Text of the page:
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Acceptability of a Novel Vaginal Microbicide during a Safety Trial among Low-Risk Women
Margaret E. Bentley, Kathleen M. Morrow, Andrew Fullem, Margaret A. Chesney, Scott D. Horton, Zeda Rosenberg and Kenneth H. Mayer
Family Planning Perspectives
Vol. 32, No. 4 (Jul. - Aug., 2000), pp. 184-188
Published by: Guttmacher Institute
Stable URL: http://www.jstor.org/stable/2648235
Page Count: 5
You can always find the topics here!Topics: Antiinfectives, Gels, HIV, Sexually transmitted diseases, Disease risk, Experimentation, AIDS, Condoms, Infections, Side effects
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Context: The increasing recognition that women who are unable or unwilling to discuss or use condoms with their sexual partners need female-controlled methods for preventing sexually transmitted diseases (STDs), including HIV, has led to considerable focus on the development of vaginal microbicides. While many such products are being tested for safety and effectiveness, clinical trials generally overlook another key factor in a product's impact on infection rates-its acceptability to users. Methods: A Phase I clinical trial of a microbicidal gel included an assessment of the product's acceptability among 27 low-risk participants. Information on acceptability was gathered from structured interviews, participants' daily diaries and unstructured exit interviews. Results: Participants reported only minor side effects of product use, such as itching, burning and difficulty urinating; two women developed candida infections while participating in the study. None of the side effects could be conclusively linked to use of the gel. Some women noted product discharge and messiness as drawbacks of the method, but this experience varied according to how often the women applied the gel. For example, one-third of those who used it once daily said that at least some of the time, it was too "wet or drippy," compared with two-thirds of women who inserted the gel twice a day. However, participants considered these "nuisance factors" that could be outweighed by the potential protective characteristics of the product. The majority reported that they would use the product if it were available and proven efficacious, and if they perceived that they were at risk of STD infection. Conclusions: Additional testing of this product is urgently needed. Furthermore, as other products approach Phase I testing, acceptability assessments should be a key component of clinical trials.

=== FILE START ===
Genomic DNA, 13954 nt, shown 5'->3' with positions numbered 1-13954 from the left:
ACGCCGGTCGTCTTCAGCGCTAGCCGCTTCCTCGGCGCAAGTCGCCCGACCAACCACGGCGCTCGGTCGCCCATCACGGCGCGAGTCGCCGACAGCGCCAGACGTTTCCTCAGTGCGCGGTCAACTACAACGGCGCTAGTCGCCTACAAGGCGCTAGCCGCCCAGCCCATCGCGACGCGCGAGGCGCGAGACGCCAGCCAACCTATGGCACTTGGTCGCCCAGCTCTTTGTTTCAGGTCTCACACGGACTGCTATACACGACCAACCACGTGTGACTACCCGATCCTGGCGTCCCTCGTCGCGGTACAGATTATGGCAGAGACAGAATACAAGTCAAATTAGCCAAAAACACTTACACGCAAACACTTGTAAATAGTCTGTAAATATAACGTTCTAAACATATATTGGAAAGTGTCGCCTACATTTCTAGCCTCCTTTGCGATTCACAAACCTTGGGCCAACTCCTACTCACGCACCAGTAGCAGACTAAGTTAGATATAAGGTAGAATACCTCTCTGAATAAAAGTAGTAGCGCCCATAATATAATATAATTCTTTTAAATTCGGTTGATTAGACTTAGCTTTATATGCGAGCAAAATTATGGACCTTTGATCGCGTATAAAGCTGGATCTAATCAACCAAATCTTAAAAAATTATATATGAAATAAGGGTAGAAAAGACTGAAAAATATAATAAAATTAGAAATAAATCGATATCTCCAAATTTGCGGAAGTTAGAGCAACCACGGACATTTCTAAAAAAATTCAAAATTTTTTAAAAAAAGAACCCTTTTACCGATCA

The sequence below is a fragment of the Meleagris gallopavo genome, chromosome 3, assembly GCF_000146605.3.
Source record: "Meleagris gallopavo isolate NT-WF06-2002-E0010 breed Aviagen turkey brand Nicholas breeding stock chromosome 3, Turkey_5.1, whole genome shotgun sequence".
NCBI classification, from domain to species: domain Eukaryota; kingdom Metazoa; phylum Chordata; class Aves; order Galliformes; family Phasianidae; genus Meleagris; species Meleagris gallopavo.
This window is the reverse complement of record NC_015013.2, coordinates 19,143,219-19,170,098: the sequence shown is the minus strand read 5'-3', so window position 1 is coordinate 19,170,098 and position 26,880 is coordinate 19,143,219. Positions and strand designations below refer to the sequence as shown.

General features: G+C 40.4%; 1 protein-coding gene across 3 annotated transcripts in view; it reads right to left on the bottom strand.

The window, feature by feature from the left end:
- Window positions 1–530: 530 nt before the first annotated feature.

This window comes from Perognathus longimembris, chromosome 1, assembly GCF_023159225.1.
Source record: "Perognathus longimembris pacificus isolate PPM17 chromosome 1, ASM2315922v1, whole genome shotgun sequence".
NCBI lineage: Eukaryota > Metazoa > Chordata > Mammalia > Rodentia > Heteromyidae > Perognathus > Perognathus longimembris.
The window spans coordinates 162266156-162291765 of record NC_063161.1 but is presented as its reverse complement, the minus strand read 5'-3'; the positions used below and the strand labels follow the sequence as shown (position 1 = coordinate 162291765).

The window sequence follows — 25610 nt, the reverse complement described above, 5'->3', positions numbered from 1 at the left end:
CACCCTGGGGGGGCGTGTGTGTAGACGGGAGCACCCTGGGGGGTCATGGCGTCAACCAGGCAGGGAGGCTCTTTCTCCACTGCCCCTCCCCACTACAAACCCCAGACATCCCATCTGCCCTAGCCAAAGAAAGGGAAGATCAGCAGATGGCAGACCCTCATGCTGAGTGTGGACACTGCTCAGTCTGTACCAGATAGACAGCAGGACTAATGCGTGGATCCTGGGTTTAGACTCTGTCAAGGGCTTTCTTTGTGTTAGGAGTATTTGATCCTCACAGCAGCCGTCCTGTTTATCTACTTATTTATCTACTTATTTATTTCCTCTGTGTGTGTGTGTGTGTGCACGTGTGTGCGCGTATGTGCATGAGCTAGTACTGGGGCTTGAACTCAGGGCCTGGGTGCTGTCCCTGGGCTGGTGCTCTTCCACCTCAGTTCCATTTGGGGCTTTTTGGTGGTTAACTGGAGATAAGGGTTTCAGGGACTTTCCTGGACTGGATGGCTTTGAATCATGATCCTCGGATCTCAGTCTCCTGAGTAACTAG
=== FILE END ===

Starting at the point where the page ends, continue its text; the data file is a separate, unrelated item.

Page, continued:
Family Planning Perspectives © 2000 Guttmacher Institute